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Discussion Starter · #1 ·
Just wondering when calibrating my speakers what is a good crossover starting point?


My mains are rated down to 40hz


Center is down to 50hz


and surrounds down to 60 hz


I will set everything to small so my SVS can take care of the low end. But I have the option for multiple crossover settings. Where should I start? All at the regular 80?


Thanks of any help!
 

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Discussion Starter · #3 ·
Right now I have them all at 80...but since I can adjust the crossovers from 40 up to 150 I wondered what a good starting point would be for the ratings on my speakers.
 

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How big are the woofers on each speaker, and how many of them are there?

Even though they have response down low, they may not be able to play with sufficiently low distortion down there to make it worthwhile if they do not combine that response with enough volume displacement to do it at loud levels as well.


IMO, here's a good set of guidelines based on the volume displacement of typical drivers, (edit) assuming that all speakers are traditional boxed (sealed, vented, transmission line) models:


1 5.25" woofer: 150Hz

2 5.25" woofers or one 7" driver: 100-120Hz

2 7" drivers, 1 8" driver, or 1 7" ultra-long excursion driver (e.g. Adire Extremis): 80Hz

Anything bigger: measure your room to figure out where the problems are, and set your crossover accordingly.


While you can definitely go lower than the above guidelines, you're sure to significantly increase your system's distortion.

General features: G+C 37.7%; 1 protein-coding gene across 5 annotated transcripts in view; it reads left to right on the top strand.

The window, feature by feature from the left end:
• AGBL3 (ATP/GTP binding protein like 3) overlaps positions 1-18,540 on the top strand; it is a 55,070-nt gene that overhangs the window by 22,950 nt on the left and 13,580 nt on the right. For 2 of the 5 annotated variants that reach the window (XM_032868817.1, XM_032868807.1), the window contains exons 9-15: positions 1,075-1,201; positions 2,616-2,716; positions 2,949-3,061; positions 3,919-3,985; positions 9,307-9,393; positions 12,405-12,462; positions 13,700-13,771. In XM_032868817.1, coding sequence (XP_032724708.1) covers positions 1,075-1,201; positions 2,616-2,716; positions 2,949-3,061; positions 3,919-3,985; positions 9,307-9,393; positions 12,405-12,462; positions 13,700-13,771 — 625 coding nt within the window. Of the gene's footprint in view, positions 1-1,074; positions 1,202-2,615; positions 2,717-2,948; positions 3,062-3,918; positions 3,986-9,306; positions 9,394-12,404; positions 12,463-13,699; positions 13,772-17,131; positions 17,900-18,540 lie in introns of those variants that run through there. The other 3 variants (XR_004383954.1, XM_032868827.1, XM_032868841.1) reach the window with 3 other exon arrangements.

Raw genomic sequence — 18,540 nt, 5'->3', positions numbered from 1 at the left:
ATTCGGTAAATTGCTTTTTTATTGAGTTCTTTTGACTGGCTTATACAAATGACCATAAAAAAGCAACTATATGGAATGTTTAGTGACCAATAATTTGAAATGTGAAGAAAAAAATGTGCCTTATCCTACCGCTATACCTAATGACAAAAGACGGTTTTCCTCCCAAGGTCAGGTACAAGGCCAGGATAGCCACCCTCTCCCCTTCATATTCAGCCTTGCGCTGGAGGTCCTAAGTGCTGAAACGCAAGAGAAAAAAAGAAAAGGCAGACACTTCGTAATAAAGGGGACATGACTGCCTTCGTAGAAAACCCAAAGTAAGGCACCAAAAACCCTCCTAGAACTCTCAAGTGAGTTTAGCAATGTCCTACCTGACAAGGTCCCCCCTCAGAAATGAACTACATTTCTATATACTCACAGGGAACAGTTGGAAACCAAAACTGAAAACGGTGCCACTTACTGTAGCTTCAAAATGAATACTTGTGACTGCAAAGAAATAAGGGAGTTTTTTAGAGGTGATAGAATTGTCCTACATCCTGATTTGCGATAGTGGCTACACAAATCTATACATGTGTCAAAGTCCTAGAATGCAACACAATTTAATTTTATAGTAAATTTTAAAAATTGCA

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Discussion Starter · #5 ·
The mains have 2 6.5" woofers and rated down to 40Hz


The center has 2 6.5" woofers as well...but rated to 50Hz


Surrounds have 2 5.25" woofers (dipoles) rated to 60Hz
 

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Quote:
Originally Posted by allenS
Just wondering when calibrating my speakers what is a good crossover starting point?


My mains are rated down to 40hz


Center is down to 50hz


and surrounds down to 60 hz


I will set everything to small so my SVS can take care of the low end. But I have the option for multiple crossover settings. Where should I start? All at the regular 80?


Thanks of any help!
IMHO..

A good starting point would be to check with the loudspeaker manufacturer..

Then go from there..


Too often..

Speaker and room problems are compensated for by the bass manager, which is the not the purpose of it..


Tweaking the bass manager for x-over point, level and/or slope may seem to minimize an audible issue but the real solution is to use an EQ system that has enough intelligence and resolution, and/or the adjustment of certain room factors... including loudspeaker position and listener seat..
 

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Quote:
Originally Posted by M Code
IMHO..

A good starting point would be to check with the loudspeaker manufacturer..

Then go from there..


Too often..